If your prescription has changed drastically since your last eye exam, you may need some time to adjust to your new prescription contacts. During the adjustment period, you might feel dizzy, overly stimulated, or nauseous, and you may develop headaches or mild eye discomfort. These symptoms are normal and typically resolve within a few days, although some symptoms persist for several weeks.
Wear Your Contacts Often
It can be tempting to remove your contacts every time symptoms appear, but this makes it difficult for your eyes to adjust to the new prescription. Talk to a professional optician to determine how many hours a day you should leave the contacts in your eyes. An eye doctor may also recommend a period of gradual adjustment, which is when you wear the contacts for a few hours at a time, then take a brief break before reinserting them.
Your eye specialist may also recommend alternating between prescription glasses and prescription contact lenses. This helps your doctor figure out whether you are having a hard time adjusting to the prescription itself or the contacts.
Keep Your Contacts Clean
Smudged contacts may create the illusion of blurred vision, and debris can irritate sensitive eyes. If your new contacts hurt your eyes or affect your vision in an unusual way, take them out and clean them. Your eye care provider can recommend a specific cleaning routine, or you can purchase a cleaning solution designed specifically for contact lenses. Make sure you specify which type of contacts you wear, such as soft lenses or permeable lenses, before you purchase optical goods.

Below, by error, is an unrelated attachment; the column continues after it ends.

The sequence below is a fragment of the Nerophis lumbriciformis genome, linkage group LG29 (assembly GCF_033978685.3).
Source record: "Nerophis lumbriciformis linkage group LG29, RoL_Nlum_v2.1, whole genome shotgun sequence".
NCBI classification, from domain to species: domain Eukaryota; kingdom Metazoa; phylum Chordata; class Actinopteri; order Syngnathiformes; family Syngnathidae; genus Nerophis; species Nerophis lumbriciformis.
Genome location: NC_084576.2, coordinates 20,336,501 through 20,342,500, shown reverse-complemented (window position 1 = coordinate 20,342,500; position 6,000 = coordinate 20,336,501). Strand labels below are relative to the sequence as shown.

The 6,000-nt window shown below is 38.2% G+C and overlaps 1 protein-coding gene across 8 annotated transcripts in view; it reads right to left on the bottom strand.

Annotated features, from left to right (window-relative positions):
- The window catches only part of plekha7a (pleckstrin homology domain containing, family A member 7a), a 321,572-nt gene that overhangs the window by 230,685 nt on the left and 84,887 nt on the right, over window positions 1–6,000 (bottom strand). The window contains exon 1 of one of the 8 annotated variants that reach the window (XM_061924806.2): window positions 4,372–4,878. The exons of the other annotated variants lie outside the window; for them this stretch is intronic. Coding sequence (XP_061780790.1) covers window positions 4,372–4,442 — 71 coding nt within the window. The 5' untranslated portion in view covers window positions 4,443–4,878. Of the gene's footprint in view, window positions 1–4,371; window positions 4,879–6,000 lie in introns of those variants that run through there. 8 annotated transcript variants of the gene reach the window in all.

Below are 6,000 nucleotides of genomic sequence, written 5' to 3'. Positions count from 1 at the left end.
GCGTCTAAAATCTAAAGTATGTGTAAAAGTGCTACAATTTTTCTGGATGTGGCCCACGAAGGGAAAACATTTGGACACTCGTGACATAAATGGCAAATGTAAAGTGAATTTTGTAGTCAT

Disposable lenses are typically discarded after one use, but it's still important to figure out if dirty lenses are the culprit behind your difficult adjustment period. If you wear disposable lenses, examine them for signs of debris before tossing them into the trash can.
Hydrate Your Eyes
Dry eyes cause symptoms that mimic the some of the symptoms of contact lens adjustment, including blurred vision and eye strain. Eliminate dryness by applying eye drops to your parched peepers. Make sure you choose a formula that's safe for contact lens wearers, and read the instructions to figure out whether you apply the drops before or after you insert your contacts.
Verify Your Prescription
If the tips above don't work, it might be time to get your prescription rechecked. Think about factors that may have contributed to an inaccurate vision assessment, such as eye fatigue from lack of sleep, medications that impact vision, or temporary medical conditions that worsen vision. Talk to a skilled optometrist about your concerns to determine whether you can benefit from verifying your current prescription.
Talk to a company like Wear Eyewear to learn more.Share